8 March 2009

How to improve impact by sequence, repetition and a rhetorical technique

In Vince Cable’s speech at the spring conference of the Liberal Democrats in Harrogate a couple of days ago, there was a sequence that would have been more effective had he (or his speechwriter) reversed the order in which he mentioned the two points, used repetition and packaged it as a contrast.

The line went as follows:

"Public companies should publish full pay package of all their highly paid employees [applause starts] as well as the directors."

You can see the sequence by looking here (1 minute, 25 seconds into the video), and will notice that the audience started applauding immediately after he said ‘employees’ and before he got to the key phrase ‘as well as the directors.'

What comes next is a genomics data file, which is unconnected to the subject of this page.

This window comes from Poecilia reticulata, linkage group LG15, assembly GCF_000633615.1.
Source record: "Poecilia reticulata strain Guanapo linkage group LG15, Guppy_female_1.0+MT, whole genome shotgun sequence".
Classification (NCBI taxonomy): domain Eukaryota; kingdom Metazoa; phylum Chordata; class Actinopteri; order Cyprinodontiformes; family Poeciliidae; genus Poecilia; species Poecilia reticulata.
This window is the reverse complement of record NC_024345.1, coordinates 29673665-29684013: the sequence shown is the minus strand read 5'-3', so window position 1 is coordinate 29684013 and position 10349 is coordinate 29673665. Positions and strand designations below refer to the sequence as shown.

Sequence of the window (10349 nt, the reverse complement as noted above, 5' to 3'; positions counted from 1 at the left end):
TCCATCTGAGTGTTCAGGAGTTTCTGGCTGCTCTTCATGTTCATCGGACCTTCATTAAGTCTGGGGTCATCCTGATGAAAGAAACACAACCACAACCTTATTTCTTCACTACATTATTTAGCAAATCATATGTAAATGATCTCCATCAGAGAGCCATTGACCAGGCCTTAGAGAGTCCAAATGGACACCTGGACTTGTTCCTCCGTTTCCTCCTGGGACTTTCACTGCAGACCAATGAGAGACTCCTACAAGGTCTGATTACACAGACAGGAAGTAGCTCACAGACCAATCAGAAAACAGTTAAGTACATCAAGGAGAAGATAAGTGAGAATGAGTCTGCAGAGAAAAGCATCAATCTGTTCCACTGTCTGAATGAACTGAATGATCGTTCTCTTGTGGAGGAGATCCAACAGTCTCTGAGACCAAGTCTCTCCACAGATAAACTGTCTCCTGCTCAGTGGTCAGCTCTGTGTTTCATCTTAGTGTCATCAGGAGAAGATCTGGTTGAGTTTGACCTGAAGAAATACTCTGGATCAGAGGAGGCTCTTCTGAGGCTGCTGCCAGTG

As the current situation is that pay packages of directors already have to be published and Cable’s new/controversial point was that this should also apply to all highly paid employees, this would have worked better if the 'news' had come second rather than first.

It was also crying out to be turned into as a more explicit contrast between directors and other highly paid employees, with key words repeated, along the lines of the following:

"Public companies should not just publish the full pay package of their directors.
"They should publish the full pay package of all their highly paid employees."

Rhythmically and for adding emphasis, it would arguably have been improved further by making the second part of the contrast slightly longer, as in:

"They should publish the full pay package of each and every single one of their highly paid employees."

Either way, the applause would still have come immediately after the word ‘employees’, but it would have sounded more emphatic and there would have been no risk of the key point being drowned out by the applause.

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